Passion Project − Fort Worth Food + Wine Foundation

When area chefs and restauranteurs show up at next spring’s Fort Worth Food + Wine Festival, it will be to both dazzle their adoring fans and to further market their brand to the community. During Festival season they are treated like rock stars and the spotlight shines on them. But, that is only half of the story.

The very existence of the Fort Worth Food + Wine Foundation is to mentor and educate culinary students. What goes on behind the scenes, and with little fan-fare, is the Foundation’s mission to raise funds that will in turn provide scholarships. This is really a passion project for all involved to ensure future industry leaders can get the training they will need to be successful in the culinary field.

That is why the Foundation hosted its first-ever Fort Worth Area Culinary Career Conference today, which was held at Will Rogers Memorial Center.

The event brought out some of the most respected names in the local food scene. As busy as they are, when offered the chance to inspire nearly 300 culinary arts students from 13 different schools across the Metroplex, this Who’s Who of notable chefs cleared their calendars to be on hand.

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Russell Kirkpatrick, the general manager of Reata Restaurant and co-founder of the Fort Worth Food + Wine Festival, was pleased with the enthusiasm. “At first we thought it would only be Fort Worth schools, but we have schools from Granbury and Keller taking part today as well,” he said. “We want to positively influence these kids who love cooking and are actively exploring the industry for their career.”

Lanny Lancarte II, owner of Fort Worth’s popular Righteous Foods, was the keynote speaker, sharing his journey from growing up in the kitchen at his family’s Joe T. Garcia’s to Mexico and back again with the attendees.

Jon Bonnell, owner and executive chef at Waters Bonnell’s Coastal Cuisine and Bonnell’s Fine Texas Cuisine, which is celebrating 15 years in business this month, moderated one of the panel discussions called Fort Worth Trends − Past, Present + Future, which featured other pioneers of the city’s food culture: Michael Thomson of Michaels Cuisine; Molly McCook of Ellerbe Fine Foods; and Hans Peter Muller of Swiss Pastry Shop. “I wanted to take part today, in an effort to grow our industry,” Muller said, “There is a shallow pool of qualified and trained culinary professionals in our area, so we are all motivated to invest in the next generation.”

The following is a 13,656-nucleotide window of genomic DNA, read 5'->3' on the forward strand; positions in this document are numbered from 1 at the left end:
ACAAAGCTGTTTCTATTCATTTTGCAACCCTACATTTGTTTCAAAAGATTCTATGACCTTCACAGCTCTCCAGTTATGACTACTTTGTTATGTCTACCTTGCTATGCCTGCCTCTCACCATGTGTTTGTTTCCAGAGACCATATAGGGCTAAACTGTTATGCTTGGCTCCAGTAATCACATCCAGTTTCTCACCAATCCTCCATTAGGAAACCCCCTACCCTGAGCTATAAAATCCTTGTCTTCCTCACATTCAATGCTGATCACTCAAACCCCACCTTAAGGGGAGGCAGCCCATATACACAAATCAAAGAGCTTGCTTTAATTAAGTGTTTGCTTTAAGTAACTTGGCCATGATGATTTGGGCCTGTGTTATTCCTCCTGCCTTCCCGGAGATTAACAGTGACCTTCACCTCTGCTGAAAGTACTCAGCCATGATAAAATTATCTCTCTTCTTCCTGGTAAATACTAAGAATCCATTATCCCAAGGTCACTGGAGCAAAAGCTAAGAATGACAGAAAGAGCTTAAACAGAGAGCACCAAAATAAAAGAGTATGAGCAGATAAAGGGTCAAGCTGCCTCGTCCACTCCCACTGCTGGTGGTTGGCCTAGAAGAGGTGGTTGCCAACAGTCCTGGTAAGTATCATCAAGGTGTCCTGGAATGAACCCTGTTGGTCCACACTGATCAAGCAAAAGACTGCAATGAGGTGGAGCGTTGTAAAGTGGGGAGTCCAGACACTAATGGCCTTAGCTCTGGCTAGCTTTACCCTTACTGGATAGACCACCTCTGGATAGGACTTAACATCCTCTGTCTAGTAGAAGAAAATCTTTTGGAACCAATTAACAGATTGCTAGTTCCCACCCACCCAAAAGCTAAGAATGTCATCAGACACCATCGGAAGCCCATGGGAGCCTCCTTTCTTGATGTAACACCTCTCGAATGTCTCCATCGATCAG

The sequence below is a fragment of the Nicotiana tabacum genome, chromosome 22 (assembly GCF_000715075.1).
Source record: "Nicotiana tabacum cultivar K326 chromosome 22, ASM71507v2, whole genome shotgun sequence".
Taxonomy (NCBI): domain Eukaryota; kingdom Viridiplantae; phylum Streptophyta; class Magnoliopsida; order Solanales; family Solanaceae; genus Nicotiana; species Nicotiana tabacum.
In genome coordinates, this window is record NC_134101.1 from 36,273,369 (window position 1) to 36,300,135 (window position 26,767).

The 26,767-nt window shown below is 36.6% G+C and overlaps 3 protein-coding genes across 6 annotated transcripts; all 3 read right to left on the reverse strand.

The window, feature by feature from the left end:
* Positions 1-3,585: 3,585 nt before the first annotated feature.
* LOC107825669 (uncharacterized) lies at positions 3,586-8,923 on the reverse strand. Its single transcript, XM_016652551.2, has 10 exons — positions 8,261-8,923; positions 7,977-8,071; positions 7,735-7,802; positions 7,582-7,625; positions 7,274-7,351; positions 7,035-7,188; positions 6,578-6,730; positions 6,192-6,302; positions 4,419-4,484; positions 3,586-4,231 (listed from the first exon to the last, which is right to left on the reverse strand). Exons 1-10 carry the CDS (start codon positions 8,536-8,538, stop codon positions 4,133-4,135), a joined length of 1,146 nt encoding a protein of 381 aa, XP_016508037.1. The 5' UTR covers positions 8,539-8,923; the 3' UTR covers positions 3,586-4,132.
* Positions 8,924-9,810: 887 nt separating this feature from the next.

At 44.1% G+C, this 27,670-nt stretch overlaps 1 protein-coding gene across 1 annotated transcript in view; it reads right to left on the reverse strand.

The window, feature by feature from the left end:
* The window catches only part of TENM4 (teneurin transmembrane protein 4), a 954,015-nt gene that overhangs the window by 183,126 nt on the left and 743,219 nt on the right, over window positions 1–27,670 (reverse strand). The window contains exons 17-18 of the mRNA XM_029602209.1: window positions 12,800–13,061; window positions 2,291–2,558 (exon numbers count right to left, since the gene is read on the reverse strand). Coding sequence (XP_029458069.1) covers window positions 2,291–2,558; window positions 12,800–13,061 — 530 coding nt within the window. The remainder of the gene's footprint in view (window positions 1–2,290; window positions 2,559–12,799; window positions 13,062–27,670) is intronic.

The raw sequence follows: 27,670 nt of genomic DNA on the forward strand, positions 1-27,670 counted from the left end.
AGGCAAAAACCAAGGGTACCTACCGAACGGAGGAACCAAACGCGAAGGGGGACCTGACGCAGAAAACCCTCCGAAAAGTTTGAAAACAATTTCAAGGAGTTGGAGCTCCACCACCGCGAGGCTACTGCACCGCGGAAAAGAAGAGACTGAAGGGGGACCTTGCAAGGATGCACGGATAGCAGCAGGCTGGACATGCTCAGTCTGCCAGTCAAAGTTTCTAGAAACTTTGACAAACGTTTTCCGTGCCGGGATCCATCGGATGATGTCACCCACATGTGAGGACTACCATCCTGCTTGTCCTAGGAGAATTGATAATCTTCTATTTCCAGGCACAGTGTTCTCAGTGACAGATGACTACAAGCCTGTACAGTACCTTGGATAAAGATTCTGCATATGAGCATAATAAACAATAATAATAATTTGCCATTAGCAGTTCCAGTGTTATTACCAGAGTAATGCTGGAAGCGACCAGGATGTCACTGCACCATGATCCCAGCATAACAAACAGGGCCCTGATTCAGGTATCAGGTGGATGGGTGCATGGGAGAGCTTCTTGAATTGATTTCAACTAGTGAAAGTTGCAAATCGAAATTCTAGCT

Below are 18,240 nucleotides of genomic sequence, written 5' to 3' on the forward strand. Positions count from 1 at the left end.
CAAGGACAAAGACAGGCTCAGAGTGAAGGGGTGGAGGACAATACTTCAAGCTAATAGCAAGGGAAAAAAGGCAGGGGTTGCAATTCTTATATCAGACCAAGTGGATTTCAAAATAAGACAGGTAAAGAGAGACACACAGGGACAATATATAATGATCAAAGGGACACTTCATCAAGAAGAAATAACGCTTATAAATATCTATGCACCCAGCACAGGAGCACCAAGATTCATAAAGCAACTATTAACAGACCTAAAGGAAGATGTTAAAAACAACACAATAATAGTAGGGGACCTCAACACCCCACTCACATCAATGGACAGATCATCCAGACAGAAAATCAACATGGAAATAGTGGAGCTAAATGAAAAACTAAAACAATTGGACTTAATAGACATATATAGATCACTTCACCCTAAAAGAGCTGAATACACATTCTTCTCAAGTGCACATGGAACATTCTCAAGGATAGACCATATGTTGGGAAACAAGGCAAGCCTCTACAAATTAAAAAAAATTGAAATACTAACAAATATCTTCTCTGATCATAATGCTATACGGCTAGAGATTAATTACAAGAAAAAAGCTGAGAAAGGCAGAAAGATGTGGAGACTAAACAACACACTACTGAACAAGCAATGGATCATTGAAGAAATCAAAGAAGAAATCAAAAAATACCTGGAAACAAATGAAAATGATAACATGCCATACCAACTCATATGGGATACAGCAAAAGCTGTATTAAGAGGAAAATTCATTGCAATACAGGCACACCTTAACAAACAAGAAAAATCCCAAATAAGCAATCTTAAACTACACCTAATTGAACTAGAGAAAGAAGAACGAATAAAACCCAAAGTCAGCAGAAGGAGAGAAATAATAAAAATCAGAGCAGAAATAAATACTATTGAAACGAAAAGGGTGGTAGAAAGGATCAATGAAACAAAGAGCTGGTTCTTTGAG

Bonnell recalled knowing little about the industry when he started out, “When I went to culinary school, I had to buy a book called The Guide to Culinary School to get my bearings. This is a fantastic opportunity for these students to learn about the industry, before having to dive in…like I did…with absolutely no contacts.”

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June Naylor moderated the Sweet Dreams, Small Business panel which included: Kari Crowe of MELT Ice Cream, Lindsey Lawing of Sweet Lucy’s Pies and Angie Moors of FunkyTown Donuts.

Sarah Hooton of Central Market, took part in the Outside the Line panel discussion along with Tom McGrath of Halperns’ and Mark Hitri of The Culinary School of Fort Worth which was moderated by Deborah Ferguson. “Taking part in a career conference like this one, would have opened my eyes to all of the options available to me, when I was their age. Culinary careers are way more than just working in a restaurant,” Hooton said.

Juan Rodriguez from Magdalena’s led the discussion titled Motor to Mortar with panelists Sarah Castillo and Jacob Watson of Taco Heads, Kevin Martinez of both Yatai Food Kart and Tokyo Café and Carolyn Phillips of Alchemy Pops. “I hope this makes a lasting impression on these students, and that they make the most of this rare opportunity to rub shoulders with some of the most influential people in our industry,” said Rodriguez.

Nancy Ward moderated the practical session on applying to culinary school, Apply Yourself, with Wes Benefield of The Culinary School of Fort Worth, Steve DeShazo of El Centro College and Tabitha Smith of Workforce Solutions for Tarrant County.

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The Fort Worth Food + Wine Foundation has awarded over $60,000, to date, in scholarships to students pursuing careers in culinary arts. With new opportunities like this career conference, they are dedicated to inspiring the next generation of culinary professionals.